|Birth: ||Mar. 6, 1921|
|Death: ||Apr. 14, 1989|
Lt. Eacott Garvin Allen and Lt. James Fred Scott were P-51 pilots stationed with the 334th Fighting Eagles Squadron of the 8th Air Force in England.
On June 8, 1944, they flew their second mission of the day, and with several more airplanes, were to destroy bridges, railroads, or anything that could move materiel or men to the beaches in Normandy. Mission Accomplished, they formed up for the trip back to Debden Air Base in England.
Non one knows why, but for some reason, Lt. Scott's plane veered in front of Lt. Allen's, and Allen's propeller cut off the tail of Scott's plane. Lt. Scott's plane crash-landed to the ground and he was killed immediately.
Lt. Allen was able to get the canopy of his plane open, and parachuted out from an altitude of about 500 feet. His plane crashed near a river in the town and one wing broke off and cartwheeled into he river, according to eyewitnesses, and the say the propeller is still in the river.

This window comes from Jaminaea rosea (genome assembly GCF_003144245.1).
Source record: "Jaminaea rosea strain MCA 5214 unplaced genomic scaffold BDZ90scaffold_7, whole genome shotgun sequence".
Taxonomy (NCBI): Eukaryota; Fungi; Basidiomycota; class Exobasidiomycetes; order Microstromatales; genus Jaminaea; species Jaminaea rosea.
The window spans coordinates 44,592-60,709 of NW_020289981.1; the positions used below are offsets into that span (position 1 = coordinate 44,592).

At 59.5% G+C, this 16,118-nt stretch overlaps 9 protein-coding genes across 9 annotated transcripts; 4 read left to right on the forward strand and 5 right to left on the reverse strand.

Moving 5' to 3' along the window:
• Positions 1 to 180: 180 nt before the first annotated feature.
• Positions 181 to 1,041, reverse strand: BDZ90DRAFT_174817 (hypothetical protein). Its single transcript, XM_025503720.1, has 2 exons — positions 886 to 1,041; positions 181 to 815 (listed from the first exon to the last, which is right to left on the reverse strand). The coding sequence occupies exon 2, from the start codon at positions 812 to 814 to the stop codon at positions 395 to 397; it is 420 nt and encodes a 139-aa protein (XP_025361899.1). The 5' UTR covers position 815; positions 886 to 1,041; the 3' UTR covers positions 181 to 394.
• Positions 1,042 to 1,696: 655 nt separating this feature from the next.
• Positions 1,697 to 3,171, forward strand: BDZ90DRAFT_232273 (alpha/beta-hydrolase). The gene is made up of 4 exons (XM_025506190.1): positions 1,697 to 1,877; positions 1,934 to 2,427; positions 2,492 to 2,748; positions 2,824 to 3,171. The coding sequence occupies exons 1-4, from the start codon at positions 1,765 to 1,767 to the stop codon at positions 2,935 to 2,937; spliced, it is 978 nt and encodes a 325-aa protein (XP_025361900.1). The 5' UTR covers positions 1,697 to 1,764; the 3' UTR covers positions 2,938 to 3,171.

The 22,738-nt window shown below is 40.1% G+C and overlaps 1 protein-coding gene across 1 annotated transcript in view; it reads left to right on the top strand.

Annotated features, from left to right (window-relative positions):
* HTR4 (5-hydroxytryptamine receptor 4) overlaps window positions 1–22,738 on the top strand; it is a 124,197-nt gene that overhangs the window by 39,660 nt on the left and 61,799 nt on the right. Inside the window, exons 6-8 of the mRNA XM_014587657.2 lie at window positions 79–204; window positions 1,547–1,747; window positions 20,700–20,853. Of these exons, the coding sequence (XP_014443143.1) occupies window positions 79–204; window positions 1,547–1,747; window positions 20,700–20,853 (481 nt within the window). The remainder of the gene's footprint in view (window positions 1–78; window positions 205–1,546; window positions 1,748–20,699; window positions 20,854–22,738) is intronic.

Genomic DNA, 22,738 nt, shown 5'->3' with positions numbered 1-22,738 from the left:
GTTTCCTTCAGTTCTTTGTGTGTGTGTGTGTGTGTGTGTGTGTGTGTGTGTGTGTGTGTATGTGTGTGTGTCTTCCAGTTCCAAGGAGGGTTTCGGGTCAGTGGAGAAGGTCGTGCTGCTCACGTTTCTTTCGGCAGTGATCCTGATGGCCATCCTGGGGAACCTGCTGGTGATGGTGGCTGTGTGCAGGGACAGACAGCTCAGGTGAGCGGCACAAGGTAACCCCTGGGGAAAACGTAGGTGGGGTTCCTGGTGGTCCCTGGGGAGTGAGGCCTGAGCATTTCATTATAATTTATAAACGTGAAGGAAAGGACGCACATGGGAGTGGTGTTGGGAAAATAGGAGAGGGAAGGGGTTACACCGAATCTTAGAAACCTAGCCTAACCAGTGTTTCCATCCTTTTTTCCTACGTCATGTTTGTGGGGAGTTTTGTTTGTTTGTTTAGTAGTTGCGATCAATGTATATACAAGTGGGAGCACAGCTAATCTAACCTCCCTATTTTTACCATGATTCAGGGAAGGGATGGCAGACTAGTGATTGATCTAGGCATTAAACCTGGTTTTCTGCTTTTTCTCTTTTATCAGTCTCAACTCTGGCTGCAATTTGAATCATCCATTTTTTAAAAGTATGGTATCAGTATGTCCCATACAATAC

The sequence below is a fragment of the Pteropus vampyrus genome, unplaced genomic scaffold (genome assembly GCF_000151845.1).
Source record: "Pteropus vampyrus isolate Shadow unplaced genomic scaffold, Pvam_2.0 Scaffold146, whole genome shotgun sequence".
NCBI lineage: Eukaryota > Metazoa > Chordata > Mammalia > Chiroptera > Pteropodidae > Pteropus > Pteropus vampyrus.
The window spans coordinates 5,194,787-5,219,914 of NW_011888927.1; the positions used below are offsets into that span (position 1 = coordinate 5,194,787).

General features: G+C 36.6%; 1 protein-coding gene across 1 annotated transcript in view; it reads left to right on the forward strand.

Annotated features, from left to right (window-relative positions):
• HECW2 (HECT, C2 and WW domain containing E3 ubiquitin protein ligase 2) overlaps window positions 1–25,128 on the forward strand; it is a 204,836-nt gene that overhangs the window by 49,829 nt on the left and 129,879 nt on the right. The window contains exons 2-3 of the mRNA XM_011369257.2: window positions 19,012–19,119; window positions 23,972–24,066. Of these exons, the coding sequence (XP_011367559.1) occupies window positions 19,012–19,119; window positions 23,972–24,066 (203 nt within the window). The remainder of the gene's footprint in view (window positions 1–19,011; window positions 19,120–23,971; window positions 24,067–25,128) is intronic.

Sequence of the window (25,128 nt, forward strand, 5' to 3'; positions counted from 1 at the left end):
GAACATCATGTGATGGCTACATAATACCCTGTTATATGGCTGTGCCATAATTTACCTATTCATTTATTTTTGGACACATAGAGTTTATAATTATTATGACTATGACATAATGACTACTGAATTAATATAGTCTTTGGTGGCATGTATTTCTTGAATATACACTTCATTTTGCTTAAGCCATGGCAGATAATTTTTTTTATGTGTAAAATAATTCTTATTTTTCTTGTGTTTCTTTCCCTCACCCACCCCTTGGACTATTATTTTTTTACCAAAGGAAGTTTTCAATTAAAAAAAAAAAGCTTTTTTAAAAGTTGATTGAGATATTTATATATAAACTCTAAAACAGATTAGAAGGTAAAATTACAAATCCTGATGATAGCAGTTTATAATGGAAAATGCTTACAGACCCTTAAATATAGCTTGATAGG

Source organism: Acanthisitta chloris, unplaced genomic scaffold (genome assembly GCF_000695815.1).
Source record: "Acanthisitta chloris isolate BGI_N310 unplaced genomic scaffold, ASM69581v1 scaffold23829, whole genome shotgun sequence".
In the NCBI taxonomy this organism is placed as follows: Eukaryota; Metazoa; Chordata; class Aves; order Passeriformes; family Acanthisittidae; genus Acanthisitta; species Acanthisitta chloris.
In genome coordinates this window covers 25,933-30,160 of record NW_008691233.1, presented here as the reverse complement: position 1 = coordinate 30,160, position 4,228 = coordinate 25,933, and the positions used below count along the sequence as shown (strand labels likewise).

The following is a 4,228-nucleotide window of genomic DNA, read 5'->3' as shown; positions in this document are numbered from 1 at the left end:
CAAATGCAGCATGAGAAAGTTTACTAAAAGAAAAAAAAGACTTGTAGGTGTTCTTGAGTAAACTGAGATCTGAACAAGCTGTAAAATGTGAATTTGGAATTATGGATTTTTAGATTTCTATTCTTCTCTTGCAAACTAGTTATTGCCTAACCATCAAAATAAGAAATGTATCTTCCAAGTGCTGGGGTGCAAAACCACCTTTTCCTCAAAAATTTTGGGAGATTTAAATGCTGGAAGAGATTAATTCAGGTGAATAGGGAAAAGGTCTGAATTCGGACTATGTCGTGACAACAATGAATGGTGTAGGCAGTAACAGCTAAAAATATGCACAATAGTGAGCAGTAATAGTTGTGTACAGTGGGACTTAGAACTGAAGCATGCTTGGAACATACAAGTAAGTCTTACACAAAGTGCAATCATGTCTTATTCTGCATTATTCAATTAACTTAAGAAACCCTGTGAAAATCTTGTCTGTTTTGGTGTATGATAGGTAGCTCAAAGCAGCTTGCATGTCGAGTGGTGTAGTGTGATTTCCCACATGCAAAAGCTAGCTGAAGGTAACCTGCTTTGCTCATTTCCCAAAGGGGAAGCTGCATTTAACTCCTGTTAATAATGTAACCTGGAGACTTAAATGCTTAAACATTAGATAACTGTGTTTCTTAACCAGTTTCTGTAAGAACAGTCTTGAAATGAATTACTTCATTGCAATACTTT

Allen landed on a house nearby, and slid off, hurting his back and leg. He managed to hide out in a structure that was a laundry house for the owners, then swam the river and hid in some trees. He left the area on foot and was discovered by a farmer, who took him home with him and gave him some "civilian" clothes, and kept him there overnight.
Allen was taken to a doctor in Connerre, and villagers report that they were worried about the possibility the doctor was a collaborator, as he had been treating German soldiers. Allen was moved about in the area for about a week and finally was taken to Freteval Forest, where he was hidden with about 100 other Allied fliers until they were liberated in August by Patton's army.
Five days after the crash the Germans finally allowed the villagers to bury the body of Lt. Scott in the village cemetery. The Connerre villagers had kept fresh flowers on his plane all during those days. His body has subsequently been buried in Brownwood. His nephew, John Scott of Austin, his wife an daughter went to Connerre with Lt. Allen's sister, Katharine Taylor of Georgetown, and son, Douglas Cline of Magnolia Springs, to pay homage to the two fliers.
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Another article in The Sun mentioned that a small plaza in the village of Connerre was renamed Scott and Allen Square and a plaque with photos of the two men errected in their honor.
Liberty Hill Cemetery
Created by: John Christeson
Record added: Jul 18, 2005
Find A Grave Memorial# 11382309